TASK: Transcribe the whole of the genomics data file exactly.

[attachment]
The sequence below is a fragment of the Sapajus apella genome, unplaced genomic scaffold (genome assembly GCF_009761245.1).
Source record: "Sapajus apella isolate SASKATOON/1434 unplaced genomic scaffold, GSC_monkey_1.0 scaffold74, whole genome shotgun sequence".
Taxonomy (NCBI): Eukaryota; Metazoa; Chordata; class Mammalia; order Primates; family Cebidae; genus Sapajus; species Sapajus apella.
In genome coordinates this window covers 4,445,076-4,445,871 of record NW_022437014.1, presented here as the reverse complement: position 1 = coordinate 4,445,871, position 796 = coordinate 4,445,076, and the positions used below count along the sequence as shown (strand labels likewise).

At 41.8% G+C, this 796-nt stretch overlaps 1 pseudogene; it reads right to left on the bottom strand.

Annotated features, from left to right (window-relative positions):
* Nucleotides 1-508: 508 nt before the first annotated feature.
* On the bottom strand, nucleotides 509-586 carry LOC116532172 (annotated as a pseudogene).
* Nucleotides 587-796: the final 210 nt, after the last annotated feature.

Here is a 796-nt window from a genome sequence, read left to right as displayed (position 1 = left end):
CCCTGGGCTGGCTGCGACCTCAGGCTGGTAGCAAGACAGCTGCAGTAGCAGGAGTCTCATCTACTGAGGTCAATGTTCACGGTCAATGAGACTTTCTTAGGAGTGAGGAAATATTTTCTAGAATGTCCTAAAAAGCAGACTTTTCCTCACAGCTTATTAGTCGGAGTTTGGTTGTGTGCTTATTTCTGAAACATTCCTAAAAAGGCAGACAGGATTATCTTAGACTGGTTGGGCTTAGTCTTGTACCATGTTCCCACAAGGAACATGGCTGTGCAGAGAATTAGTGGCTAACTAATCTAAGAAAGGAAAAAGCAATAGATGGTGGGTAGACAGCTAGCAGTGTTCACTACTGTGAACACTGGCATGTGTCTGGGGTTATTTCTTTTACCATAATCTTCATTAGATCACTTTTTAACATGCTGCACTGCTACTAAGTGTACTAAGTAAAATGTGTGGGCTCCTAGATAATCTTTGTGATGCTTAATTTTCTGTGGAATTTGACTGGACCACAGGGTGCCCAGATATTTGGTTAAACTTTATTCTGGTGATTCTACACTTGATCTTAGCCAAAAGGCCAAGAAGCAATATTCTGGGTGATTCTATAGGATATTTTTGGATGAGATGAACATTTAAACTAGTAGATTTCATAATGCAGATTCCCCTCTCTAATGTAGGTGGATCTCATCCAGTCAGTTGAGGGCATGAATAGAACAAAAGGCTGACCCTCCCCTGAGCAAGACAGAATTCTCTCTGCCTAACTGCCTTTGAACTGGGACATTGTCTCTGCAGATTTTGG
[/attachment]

The sequence below is a fragment of the Sapajus apella genome, unplaced genomic scaffold (genome assembly GCF_009761245.1).
Source record: "Sapajus apella isolate SASKATOON/1434 unplaced genomic scaffold, GSC_monkey_1.0 scaffold74, whole genome shotgun sequence".
Taxonomy (NCBI): Eukaryota; Metazoa; Chordata; class Mammalia; order Primates; family Cebidae; genus Sapajus; species Sapajus apella.
In genome coordinates this window covers 4,445,076-4,445,871 of record NW_022437014.1, presented here as the reverse complement: position 1 = coordinate 4,445,871, position 796 = coordinate 4,445,076, and the positions used below count along the sequence as shown (strand labels likewise).

At 41.8% G+C, this 796-nt stretch overlaps 1 pseudogene; it reads right to left on the bottom strand.

Annotated features, from left to right (window-relative positions):
* Nucleotides 1-508: 508 nt before the first annotated feature.
* On the bottom strand, nucleotides 509-586 carry LOC116532172 (annotated as a pseudogene).
* Nucleotides 587-796: the final 210 nt, after the last annotated feature.

Here is a 796-nt window from a genome sequence, read left to right as displayed (position 1 = left end):
CCCTGGGCTGGCTGCGACCTCAGGCTGGTAGCAAGACAGCTGCAGTAGCAGGAGTCTCATCTACTGAGGTCAATGTTCACGGTCAATGAGACTTTCTTAGGAGTGAGGAAATATTTTCTAGAATGTCCTAAAAAGCAGACTTTTCCTCACAGCTTATTAGTCGGAGTTTGGTTGTGTGCTTATTTCTGAAACATTCCTAAAAAGGCAGACAGGATTATCTTAGACTGGTTGGGCTTAGTCTTGTACCATGTTCCCACAAGGAACATGGCTGTGCAGAGAATTAGTGGCTAACTAATCTAAGAAAGGAAAAAGCAATAGATGGTGGGTAGACAGCTAGCAGTGTTCACTACTGTGAACACTGGCATGTGTCTGGGGTTATTTCTTTTACCATAATCTTCATTAGATCACTTTTTAACATGCTGCACTGCTACTAAGTGTACTAAGTAAAATGTGTGGGCTCCTAGATAATCTTTGTGATGCTTAATTTTCTGTGGAATTTGACTGGACCACAGGGTGCCCAGATATTTGGTTAAACTTTATTCTGGTGATTCTACACTTGATCTTAGCCAAAAGGCCAAGAAGCAATATTCTGGGTGATTCTATAGGATATTTTTGGATGAGATGAACATTTAAACTAGTAGATTTCATAATGCAGATTCCCCTCTCTAATGTAGGTGGATCTCATCCAGTCAGTTGAGGGCATGAATAGAACAAAAGGCTGACCCTCCCCTGAGCAAGACAGAATTCTCTCTGCCTAACTGCCTTTGAACTGGGACATTGTCTCTGCAGATTTTGG